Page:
The on-going Japan Expo in Paris has been the source of some recent Three Houses information.
(Image via Jeuxvideo)
Toshiyuki Kusakihara and Genki Yokota, who came for the Three Houses live demonstration, were interviewed by Jeuxvideo. I am unfamiliar with French, but fortunately, machine translations are pretty good (unlike how they are for Japanese).
To begin with, they mentioned how this is the first home console Fire Emblem since 2008’s Radiant Dawn, which was released on the Nintendo Wii.
They discussed Koei-Tecmo’s familiarity with tactical simulation like games, such as Romance of the Three Kingdoms or Nobunaga’s Ambition to name a few. Saying that their passion for the genre, along with them handpicking developers who liked Fire Emblem to begin with, was part of why the project has gone so smoothly.
Intelligent Systems managed the artistic direction and game design while Koei-Tecmo did the programming.
The folks at Jeuxvideo compared the calendar system to Koei-Tecmo’s Atelier franchise–how you progress through the game while following the calendar, trying to prepare yourself for what the game will throw at you next.
Next they go into the differences between the Monastery and My Castle (from Fire Emblem Fates).
Yokota: The My Castle system was interesting because you could build it up yourself. But the ambitions we had with the Monastery were much larger and harder to achieve using a similar system. We wanted to give this feeling of shared life; while you created your own My Castle from scratch, in Three Houses, it is already established. The characters have lived there for years and, for them, it’s a place of life that they can call home. So it was designed this way to create that kind of mood.
There are three main online features, Yokoto continues.
Global Activity: For each of the choices, such as instructing students, there is a percentage that shows what other players have chosen. This is a good way to observe the trends and potentially influence your decisions.
Exchange Student: It is possible to “send” one of your students to other players’ monasteries. You can choose to give him/her an item to offer to other players, if they wish to buy it. When receiving a student from another player, they can be used in combat as an assistant unit [for the pair up system], under specific conditions.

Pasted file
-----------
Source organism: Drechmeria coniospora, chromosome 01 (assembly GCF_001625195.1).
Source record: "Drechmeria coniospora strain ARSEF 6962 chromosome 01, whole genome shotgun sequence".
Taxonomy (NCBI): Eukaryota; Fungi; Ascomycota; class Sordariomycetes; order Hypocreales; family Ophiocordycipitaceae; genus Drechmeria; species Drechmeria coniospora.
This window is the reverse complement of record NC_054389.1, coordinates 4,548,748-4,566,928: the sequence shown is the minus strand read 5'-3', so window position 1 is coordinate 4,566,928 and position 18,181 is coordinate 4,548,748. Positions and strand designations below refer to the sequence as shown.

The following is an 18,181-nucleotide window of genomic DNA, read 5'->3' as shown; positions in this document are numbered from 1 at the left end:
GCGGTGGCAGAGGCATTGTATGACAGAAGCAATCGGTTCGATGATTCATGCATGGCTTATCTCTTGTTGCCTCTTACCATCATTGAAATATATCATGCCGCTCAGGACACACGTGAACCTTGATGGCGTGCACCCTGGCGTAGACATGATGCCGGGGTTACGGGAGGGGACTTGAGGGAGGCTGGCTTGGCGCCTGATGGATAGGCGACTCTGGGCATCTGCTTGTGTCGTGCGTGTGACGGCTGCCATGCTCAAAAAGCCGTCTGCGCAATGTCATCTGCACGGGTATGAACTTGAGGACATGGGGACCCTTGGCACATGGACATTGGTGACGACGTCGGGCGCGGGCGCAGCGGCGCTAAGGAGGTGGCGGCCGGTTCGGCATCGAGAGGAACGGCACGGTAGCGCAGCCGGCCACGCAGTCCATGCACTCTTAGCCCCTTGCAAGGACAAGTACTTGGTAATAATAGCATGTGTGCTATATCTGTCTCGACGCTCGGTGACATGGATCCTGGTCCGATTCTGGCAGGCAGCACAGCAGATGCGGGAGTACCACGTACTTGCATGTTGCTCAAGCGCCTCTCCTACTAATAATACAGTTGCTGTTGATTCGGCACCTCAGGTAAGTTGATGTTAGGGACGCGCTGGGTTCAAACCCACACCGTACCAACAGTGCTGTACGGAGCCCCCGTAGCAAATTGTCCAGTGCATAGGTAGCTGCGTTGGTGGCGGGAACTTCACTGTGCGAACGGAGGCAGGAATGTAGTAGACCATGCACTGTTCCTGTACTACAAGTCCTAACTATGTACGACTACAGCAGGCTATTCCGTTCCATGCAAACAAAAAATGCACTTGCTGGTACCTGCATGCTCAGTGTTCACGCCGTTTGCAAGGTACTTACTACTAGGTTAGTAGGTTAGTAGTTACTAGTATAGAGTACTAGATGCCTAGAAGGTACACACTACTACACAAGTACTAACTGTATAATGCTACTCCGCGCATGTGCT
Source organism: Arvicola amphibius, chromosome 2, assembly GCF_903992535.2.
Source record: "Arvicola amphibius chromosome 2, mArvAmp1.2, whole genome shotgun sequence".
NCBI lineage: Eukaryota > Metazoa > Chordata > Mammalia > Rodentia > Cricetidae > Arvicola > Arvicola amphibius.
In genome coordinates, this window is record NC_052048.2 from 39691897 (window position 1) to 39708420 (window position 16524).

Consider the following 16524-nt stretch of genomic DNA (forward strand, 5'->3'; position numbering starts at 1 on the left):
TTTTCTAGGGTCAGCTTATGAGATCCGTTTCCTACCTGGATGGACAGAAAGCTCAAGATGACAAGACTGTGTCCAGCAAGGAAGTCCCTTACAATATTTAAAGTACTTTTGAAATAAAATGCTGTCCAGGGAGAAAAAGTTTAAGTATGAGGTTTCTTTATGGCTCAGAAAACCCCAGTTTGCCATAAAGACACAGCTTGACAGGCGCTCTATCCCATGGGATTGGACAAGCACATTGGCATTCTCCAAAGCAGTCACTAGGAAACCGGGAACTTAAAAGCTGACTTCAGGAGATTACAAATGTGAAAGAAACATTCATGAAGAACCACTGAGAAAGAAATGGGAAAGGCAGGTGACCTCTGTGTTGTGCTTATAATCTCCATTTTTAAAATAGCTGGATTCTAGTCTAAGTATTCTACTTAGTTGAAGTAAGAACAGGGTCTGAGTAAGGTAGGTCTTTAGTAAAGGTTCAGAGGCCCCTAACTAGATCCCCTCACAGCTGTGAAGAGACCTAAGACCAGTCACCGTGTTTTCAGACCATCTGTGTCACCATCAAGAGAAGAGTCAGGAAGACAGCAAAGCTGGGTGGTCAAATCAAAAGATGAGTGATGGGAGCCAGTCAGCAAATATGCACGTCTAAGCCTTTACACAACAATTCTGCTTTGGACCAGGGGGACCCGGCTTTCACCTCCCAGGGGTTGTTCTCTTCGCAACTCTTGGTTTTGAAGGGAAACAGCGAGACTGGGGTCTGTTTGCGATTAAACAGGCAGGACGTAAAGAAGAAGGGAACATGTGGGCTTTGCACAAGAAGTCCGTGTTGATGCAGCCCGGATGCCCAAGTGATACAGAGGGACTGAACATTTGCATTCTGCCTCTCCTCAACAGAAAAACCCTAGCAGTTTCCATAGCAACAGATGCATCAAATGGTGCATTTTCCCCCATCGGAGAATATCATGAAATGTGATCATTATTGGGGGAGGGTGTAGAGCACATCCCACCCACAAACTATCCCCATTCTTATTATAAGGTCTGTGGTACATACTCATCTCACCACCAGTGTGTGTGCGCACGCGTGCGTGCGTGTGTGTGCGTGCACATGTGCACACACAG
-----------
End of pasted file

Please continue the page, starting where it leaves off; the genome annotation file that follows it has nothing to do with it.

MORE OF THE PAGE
Lost Spirits: In optional battles, there are tiles called Lost Spirits, which indicate areas where other players have encountered difficulty. Successfully surviving on these tiles grants additional bonuses due to the higher difficulty.
The Lost Spirits mechanic reminds me of Super Mario Maker oddly enough, where after dying, you can see spots where other players have died.
Also they stated that there are no multiplayer battles or similar PvP features.
Next we head into proper gameplay discussion. Starting with the weapon triangle.
Yokota: The weapon triangle system hasn’t disappeared, it’s just less visible. Will we see it again in future games is difficult to say since we’re working on themes and game mechanics first before thinking about importing features in it. What we wanted to do in Three Houses is to give player freedom in tutoring their students, so that the player can give their favorites students whatever they want in weapons and skills. It helps the player identify with the team they’re raising.
(Thanks to forum member Ycine for translating this paragraph!)
What he means is that the weapon triangle is absent, but it’s possible to restore its effects via certain abilities. For example, you can unlock the Swordbreaker ability by increasing your Lance skill level. This will give your unit an advantage when using lances versus swords.
They then go into how the Switch’s hardware allowed for concepts that would have been impossible for the 3DS.
The battalion system and the sheer number of characters on screen are among those additions, along with Koei-Tecmo’s experience in this genre.
Kasukihara: Thanks to the improved technical capabilities and screen resolution over the Nintendo 3DS, we could add more visual elements. For example, the use of battalions that support each unit–this was not possible beforehand. That said, there is another perhaps surprising side effect from switching to Nintendo Switch. As there’s a full HD screen, it was nice that we could show more text, like putting the names of each combatant on the screen. In addition, as we have more space for text, we could add pages that delve into the backstories of the characters, to enrich the game’s lore.
They also briefly go over the amiibo functionality, which confirms again that Fire Emblem amiibo unlock music from their respective games to use in the auxiliary (optional) battles. Which to recap would be Marth, Ike, Corrin, Lucina, Chrom, Alm, Celica, Tiki, Roy, and Robin.
Finally we come to the biggest bombshell of the entire interview. According to Kusakihara, it took him roughly 80 hours of game time to play one of the three routes in Three Houses.
Kasukihara: To complete the game with just one of the three houses, it took me 80 hours. I did not skip the dialogue or cutscenes, of course. So if you want to do the three paths, it can take you more than 200 hours.
Will this game top Radiant Dawn in sheer length? We don’t have much longer to find out Fire Emblem: Three Houses, at the time of this post, comes out in just 21 days.